OPINION – With Thanksgiving, Black Friday, and the now socially-accepted Cyber Monday behind us, what say we reflect on our mindset some?
We’ve lost any and all sense of what is important.
One only need go to Wal-Mart last Thursday night – witness the paramount appetite of that day in the frenetic free-for-all for that coveted item, even a DVD – to realize that thanks and giving were the furthest considerations from any of those people’s minds.
It is truly a spectacle best witnessed firsthand.
But wager against me this: Those clamoring consumers are the same people who are put out by the greeting, “Happy Holidays,” in lieu of “Merry Christmas.” Those are the same who claim the commercial “Happy Holidays” is a degradation of the true spirit of the season.
The pagan rituals associated with the birth of the single-most influential and controversial person to ever walk this earth notwithstanding, many of these consumers are the same people who purport to lay claim to a knowledge of the “true” meaning of Christmas. In doing so, they risk appearing demonstrative hypocrites at best and mindless subjects of corporate programming at worst.
But, what exactly is the rub here?
Seriously, at the end of the day it is a holiday right?
Are you truly offended at the exact wording of the extension of good will wished you by someone?
If so, mind if I ask you a question?
Why are you not equally outraged that the holiday celebrating the life of Martin Luther King Jr. has been aptly renamed Human Rights Day here in Utah?
The national holiday was intentionally named after this also historically-influential man. Does it take away from the sincerity of remembrance if his name is not mentioned but rather what he stood for?
(Incidentally, it was not necessarily human rights he was known for but civil rights. Might be splitting hairs here but since we are in such a fuss over words and their meanings it is worth noting.)
Some outside this mindset might, at first view, take the supplanting of King’s name for another term as a Zionist racist smear on his notable life and the work.
The retort would be that it is just a matter of semantics: We are merely trying to encompass everyone because human rights (or civil rights) are not indigenous to any one man, group, or culture.
Know what? They are right.
The problem arises when they take this stand but refuse to yield likewise when a holiday they hold more dearly is semantically challenged. I ask, does this reveal hypocrisy?
More to a succinct point, there is a fundamental misunderstanding of the difference between a belief in something and imposing that belief upon others against their desire or will.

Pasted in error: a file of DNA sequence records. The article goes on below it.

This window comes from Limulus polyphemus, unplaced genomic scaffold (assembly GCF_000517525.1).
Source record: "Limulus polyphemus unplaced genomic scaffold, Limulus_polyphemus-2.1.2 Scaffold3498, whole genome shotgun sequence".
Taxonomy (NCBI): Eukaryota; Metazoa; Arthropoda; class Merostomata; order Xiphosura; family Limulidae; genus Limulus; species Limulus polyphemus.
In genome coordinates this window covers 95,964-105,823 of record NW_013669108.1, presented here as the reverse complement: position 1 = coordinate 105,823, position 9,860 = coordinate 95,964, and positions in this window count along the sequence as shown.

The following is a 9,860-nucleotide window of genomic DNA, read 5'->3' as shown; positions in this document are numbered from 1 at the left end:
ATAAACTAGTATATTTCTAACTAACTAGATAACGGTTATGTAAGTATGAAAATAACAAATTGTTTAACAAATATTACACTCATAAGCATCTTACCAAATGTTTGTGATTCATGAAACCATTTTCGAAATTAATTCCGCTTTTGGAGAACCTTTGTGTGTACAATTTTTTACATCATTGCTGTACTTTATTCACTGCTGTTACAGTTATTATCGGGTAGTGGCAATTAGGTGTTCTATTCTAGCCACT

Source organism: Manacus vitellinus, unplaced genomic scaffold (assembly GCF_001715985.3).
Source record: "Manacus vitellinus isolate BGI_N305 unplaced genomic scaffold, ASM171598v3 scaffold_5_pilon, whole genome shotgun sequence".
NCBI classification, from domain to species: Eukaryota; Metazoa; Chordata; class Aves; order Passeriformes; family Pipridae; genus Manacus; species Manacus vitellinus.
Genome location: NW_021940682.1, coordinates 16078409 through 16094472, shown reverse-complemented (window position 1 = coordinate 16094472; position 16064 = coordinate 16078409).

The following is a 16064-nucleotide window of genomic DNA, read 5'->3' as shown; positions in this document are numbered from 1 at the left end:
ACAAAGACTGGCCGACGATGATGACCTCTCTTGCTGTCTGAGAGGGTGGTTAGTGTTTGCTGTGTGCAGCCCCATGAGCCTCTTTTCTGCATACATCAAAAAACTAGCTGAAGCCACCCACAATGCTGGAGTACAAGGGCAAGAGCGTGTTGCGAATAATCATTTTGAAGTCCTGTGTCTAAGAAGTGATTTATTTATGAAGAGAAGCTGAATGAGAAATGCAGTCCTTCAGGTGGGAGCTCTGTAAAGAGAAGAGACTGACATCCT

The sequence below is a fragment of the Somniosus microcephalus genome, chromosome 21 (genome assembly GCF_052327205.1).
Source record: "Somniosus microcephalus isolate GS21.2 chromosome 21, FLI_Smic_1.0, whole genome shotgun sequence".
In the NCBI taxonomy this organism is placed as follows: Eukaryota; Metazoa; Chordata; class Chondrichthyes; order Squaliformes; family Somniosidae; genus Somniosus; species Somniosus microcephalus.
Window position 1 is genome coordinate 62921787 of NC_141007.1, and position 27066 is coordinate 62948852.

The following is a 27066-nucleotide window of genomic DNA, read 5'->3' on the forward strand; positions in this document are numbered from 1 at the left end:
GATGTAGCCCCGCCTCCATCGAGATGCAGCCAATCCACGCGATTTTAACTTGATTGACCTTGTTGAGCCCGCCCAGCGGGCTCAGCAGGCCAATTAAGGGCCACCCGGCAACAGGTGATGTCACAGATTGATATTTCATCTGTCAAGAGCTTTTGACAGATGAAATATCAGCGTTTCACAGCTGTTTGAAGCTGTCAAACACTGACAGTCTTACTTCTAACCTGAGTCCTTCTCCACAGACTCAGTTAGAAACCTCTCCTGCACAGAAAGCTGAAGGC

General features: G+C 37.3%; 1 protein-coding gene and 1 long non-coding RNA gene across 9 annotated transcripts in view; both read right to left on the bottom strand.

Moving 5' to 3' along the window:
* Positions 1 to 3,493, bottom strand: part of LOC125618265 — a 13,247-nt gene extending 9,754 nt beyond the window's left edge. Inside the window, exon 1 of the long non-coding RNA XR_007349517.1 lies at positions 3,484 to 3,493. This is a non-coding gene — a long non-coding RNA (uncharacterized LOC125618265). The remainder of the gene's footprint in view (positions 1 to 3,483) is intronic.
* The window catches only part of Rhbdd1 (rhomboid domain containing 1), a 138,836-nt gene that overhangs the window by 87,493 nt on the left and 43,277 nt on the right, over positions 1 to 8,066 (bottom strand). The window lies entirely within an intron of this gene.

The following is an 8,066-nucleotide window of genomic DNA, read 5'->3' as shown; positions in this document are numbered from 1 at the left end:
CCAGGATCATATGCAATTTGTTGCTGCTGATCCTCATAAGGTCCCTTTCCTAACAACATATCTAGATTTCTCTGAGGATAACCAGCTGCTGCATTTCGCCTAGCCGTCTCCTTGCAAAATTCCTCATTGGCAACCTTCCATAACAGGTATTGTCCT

I am somewhat stalemated by this contest:
On the one hand, I find myself having a heightened level of respect for someone like, say, a Christian who believes with such earnest and conviction that they possess a universally divine truth that they are nothing short of compelled to share it. I would be wary of anyone who held fast to such a conviction in belief-speak, but took no other action, safe or otherwise, to validate it.
On the other hand, I have a keen sense of the importance of a division of church and state. I maintain that without it, we are failing the premises of liberty set forth by the Founding Fathers of this country.
Then again, the semantical question of how shall we then greet one another during December might be bootstrapped onto the church-state principle by those who favor the Happy Holiday.
And further, what place at all does the central person of one’s faith have to do with commercial enterprise and consumerism? Would Christ, Himself, fight to be painted on the windows of our neighborhood hardware store?
Round and round we go on a carousel, yes I said it, a carousel shiny on the outside defective on the inside that gets us nowhere.
It is plausible to see both points of view so clearly that what to do really just becomes a subjective preference. So why argue the point?
For myself, I will default to looking to the intention of the person in front of me who wishes me well from the vantage of whatever worldview they maintain and extend my hand in like good will.
See you out there.
Dallas Hyland is an opinion columnist. The opinions stated in this article are his and not representative of St. George News.
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